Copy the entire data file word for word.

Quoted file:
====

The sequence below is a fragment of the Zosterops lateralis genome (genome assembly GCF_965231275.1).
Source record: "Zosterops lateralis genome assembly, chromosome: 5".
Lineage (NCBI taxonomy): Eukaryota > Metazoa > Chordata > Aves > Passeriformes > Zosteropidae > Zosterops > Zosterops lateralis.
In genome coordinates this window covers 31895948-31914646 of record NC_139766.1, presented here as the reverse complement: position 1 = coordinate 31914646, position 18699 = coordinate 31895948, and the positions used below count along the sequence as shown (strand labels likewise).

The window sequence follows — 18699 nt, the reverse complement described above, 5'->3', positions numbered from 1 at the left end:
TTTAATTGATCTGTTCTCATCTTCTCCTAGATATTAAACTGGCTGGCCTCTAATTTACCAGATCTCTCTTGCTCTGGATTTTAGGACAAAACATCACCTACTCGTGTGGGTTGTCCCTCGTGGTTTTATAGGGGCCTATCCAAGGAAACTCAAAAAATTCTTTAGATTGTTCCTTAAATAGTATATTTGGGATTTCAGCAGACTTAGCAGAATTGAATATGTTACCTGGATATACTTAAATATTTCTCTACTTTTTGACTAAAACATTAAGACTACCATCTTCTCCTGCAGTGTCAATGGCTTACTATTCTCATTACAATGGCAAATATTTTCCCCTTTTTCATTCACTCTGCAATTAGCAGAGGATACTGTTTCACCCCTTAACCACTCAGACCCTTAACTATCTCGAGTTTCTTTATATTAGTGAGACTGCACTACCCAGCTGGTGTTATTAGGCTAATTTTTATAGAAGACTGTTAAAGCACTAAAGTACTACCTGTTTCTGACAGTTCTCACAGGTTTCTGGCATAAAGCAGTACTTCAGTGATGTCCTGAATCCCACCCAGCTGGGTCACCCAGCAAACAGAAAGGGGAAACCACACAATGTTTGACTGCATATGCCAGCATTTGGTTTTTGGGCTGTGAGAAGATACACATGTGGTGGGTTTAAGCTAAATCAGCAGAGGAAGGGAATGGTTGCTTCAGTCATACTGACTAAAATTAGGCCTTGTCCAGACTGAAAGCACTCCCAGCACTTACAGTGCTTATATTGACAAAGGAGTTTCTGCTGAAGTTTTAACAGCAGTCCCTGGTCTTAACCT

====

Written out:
The sequence below is a fragment of the Zosterops lateralis genome (genome assembly GCF_965231275.1).
Source record: "Zosterops lateralis genome assembly, chromosome: 5".
Lineage (NCBI taxonomy): Eukaryota > Metazoa > Chordata > Aves > Passeriformes > Zosteropidae > Zosterops > Zosterops lateralis.
In genome coordinates this window covers 31895948-31914646 of record NC_139766.1, presented here as the reverse complement: position 1 = coordinate 31914646, position 18699 = coordinate 31895948, and the positions used below count along the sequence as shown (strand labels likewise).

The window sequence follows — 18699 nt, the reverse complement described above, 5'->3', positions numbered from 1 at the left end:
TTTAATTGATCTGTTCTCATCTTCTCCTAGATATTAAACTGGCTGGCCTCTAATTTACCAGATCTCTCTTGCTCTGGATTTTAGGACAAAACATCACCTACTCGTGTGGGTTGTCCCTCGTGGTTTTATAGGGGCCTATCCAAGGAAACTCAAAAAATTCTTTAGATTGTTCCTTAAATAGTATATTTGGGATTTCAGCAGACTTAGCAGAATTGAATATGTTACCTGGATATACTTAAATATTTCTCTACTTTTTGACTAAAACATTAAGACTACCATCTTCTCCTGCAGTGTCAATGGCTTACTATTCTCATTACAATGGCAAATATTTTCCCCTTTTTCATTCACTCTGCAATTAGCAGAGGATACTGTTTCACCCCTTAACCACTCAGACCCTTAACTATCTCGAGTTTCTTTATATTAGTGAGACTGCACTACCCAGCTGGTGTTATTAGGCTAATTTTTATAGAAGACTGTTAAAGCACTAAAGTACTACCTGTTTCTGACAGTTCTCACAGGTTTCTGGCATAAAGCAGTACTTCAGTGATGTCCTGAATCCCACCCAGCTGGGTCACCCAGCAAACAGAAAGGGGAAACCACACAATGTTTGACTGCATATGCCAGCATTTGGTTTTTGGGCTGTGAGAAGATACACATGTGGTGGGTTTAAGCTAAATCAGCAGAGGAAGGGAATGGTTGCTTCAGTCATACTGACTAAAATTAGGCCTTGTCCAGACTGAAAGCACTCCCAGCACTTACAGTGCTTATATTGACAAAGGAGTTTCTGCTGAAGTTTTAACAGCAGTCCCTGGTCTTAACCT